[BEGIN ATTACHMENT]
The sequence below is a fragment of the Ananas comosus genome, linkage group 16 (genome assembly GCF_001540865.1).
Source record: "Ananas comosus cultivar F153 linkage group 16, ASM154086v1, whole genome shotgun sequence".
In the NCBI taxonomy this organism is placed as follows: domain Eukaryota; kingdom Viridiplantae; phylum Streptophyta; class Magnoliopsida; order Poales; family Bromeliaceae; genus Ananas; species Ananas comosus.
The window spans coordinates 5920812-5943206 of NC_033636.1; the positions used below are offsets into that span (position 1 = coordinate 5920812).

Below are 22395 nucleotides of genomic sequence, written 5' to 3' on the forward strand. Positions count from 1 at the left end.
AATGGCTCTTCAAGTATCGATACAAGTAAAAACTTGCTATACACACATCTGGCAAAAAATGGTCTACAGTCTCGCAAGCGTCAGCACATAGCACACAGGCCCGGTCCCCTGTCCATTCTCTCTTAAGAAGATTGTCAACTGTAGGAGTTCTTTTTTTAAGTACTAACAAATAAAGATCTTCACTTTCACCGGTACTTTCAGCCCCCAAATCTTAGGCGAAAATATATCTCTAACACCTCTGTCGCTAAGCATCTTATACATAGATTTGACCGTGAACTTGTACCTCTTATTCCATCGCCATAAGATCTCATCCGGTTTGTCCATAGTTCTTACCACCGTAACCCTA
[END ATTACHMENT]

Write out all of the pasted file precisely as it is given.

The sequence below is a fragment of the Ananas comosus genome, linkage group 16 (genome assembly GCF_001540865.1).
Source record: "Ananas comosus cultivar F153 linkage group 16, ASM154086v1, whole genome shotgun sequence".
In the NCBI taxonomy this organism is placed as follows: domain Eukaryota; kingdom Viridiplantae; phylum Streptophyta; class Magnoliopsida; order Poales; family Bromeliaceae; genus Ananas; species Ananas comosus.
The window spans coordinates 5920812-5943206 of NC_033636.1; the positions used below are offsets into that span (position 1 = coordinate 5920812).

Below are 22395 nucleotides of genomic sequence, written 5' to 3' on the forward strand. Positions count from 1 at the left end.
AATGGCTCTTCAAGTATCGATACAAGTAAAAACTTGCTATACACACATCTGGCAAAAAATGGTCTACAGTCTCGCAAGCGTCAGCACATAGCACACAGGCCCGGTCCCCTGTCCATTCTCTCTTAAGAAGATTGTCAACTGTAGGAGTTCTTTTTTTAAGTACTAACAAATAAAGATCTTCACTTTCACCGGTACTTTCAGCCCCCAAATCTTAGGCGAAAATATATCTCTAACACCTCTGTCGCTAAGCATCTTATACATAGATTTGACCGTGAACTTGTACCTCTTATTCCATCGCCATAAGATCTCATCCGGTTTGTCCATAGTTCTTACCACCGTAACCCTA